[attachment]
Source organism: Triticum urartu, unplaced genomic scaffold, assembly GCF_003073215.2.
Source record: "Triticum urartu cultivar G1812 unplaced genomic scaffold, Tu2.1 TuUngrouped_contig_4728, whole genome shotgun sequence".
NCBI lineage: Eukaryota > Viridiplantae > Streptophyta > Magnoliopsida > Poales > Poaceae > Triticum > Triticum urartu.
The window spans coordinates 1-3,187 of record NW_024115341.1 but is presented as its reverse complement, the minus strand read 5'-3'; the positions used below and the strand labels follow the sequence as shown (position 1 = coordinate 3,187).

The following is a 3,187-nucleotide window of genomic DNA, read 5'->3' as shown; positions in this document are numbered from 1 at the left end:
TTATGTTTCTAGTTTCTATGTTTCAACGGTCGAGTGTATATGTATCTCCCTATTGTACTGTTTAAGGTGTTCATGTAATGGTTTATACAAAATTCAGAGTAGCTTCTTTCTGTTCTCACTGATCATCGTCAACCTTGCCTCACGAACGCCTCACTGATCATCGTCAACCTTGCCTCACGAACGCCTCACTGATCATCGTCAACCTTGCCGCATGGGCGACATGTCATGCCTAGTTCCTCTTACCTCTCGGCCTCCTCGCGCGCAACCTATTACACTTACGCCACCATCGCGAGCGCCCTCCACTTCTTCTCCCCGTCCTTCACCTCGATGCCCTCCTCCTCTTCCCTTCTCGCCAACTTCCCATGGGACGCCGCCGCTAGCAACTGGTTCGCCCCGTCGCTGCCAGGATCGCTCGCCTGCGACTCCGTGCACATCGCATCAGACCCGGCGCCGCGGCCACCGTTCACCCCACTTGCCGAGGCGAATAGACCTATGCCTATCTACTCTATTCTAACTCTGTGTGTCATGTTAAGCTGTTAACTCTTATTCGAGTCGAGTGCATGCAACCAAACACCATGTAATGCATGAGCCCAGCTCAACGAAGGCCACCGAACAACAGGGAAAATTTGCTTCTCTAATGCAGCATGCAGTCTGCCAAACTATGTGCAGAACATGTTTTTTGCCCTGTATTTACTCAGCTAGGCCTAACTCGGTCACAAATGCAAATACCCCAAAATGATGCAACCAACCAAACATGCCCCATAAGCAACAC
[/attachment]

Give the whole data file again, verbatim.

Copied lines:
Source organism: Triticum urartu, unplaced genomic scaffold, assembly GCF_003073215.2.
Source record: "Triticum urartu cultivar G1812 unplaced genomic scaffold, Tu2.1 TuUngrouped_contig_4728, whole genome shotgun sequence".
NCBI lineage: Eukaryota > Viridiplantae > Streptophyta > Magnoliopsida > Poales > Poaceae > Triticum > Triticum urartu.
The window spans coordinates 1-3,187 of record NW_024115341.1 but is presented as its reverse complement, the minus strand read 5'-3'; the positions used below and the strand labels follow the sequence as shown (position 1 = coordinate 3,187).

The following is a 3,187-nucleotide window of genomic DNA, read 5'->3' as shown; positions in this document are numbered from 1 at the left end:
TTATGTTTCTAGTTTCTATGTTTCAACGGTCGAGTGTATATGTATCTCCCTATTGTACTGTTTAAGGTGTTCATGTAATGGTTTATACAAAATTCAGAGTAGCTTCTTTCTGTTCTCACTGATCATCGTCAACCTTGCCTCACGAACGCCTCACTGATCATCGTCAACCTTGCCTCACGAACGCCTCACTGATCATCGTCAACCTTGCCGCATGGGCGACATGTCATGCCTAGTTCCTCTTACCTCTCGGCCTCCTCGCGCGCAACCTATTACACTTACGCCACCATCGCGAGCGCCCTCCACTTCTTCTCCCCGTCCTTCACCTCGATGCCCTCCTCCTCTTCCCTTCTCGCCAACTTCCCATGGGACGCCGCCGCTAGCAACTGGTTCGCCCCGTCGCTGCCAGGATCGCTCGCCTGCGACTCCGTGCACATCGCATCAGACCCGGCGCCGCGGCCACCGTTCACCCCACTTGCCGAGGCGAATAGACCTATGCCTATCTACTCTATTCTAACTCTGTGTGTCATGTTAAGCTGTTAACTCTTATTCGAGTCGAGTGCATGCAACCAAACACCATGTAATGCATGAGCCCAGCTCAACGAAGGCCACCGAACAACAGGGAAAATTTGCTTCTCTAATGCAGCATGCAGTCTGCCAAACTATGTGCAGAACATGTTTTTTGCCCTGTATTTACTCAGCTAGGCCTAACTCGGTCACAAATGCAAATACCCCAAAATGATGCAACCAACCAAACATGCCCCATAAGCAACAC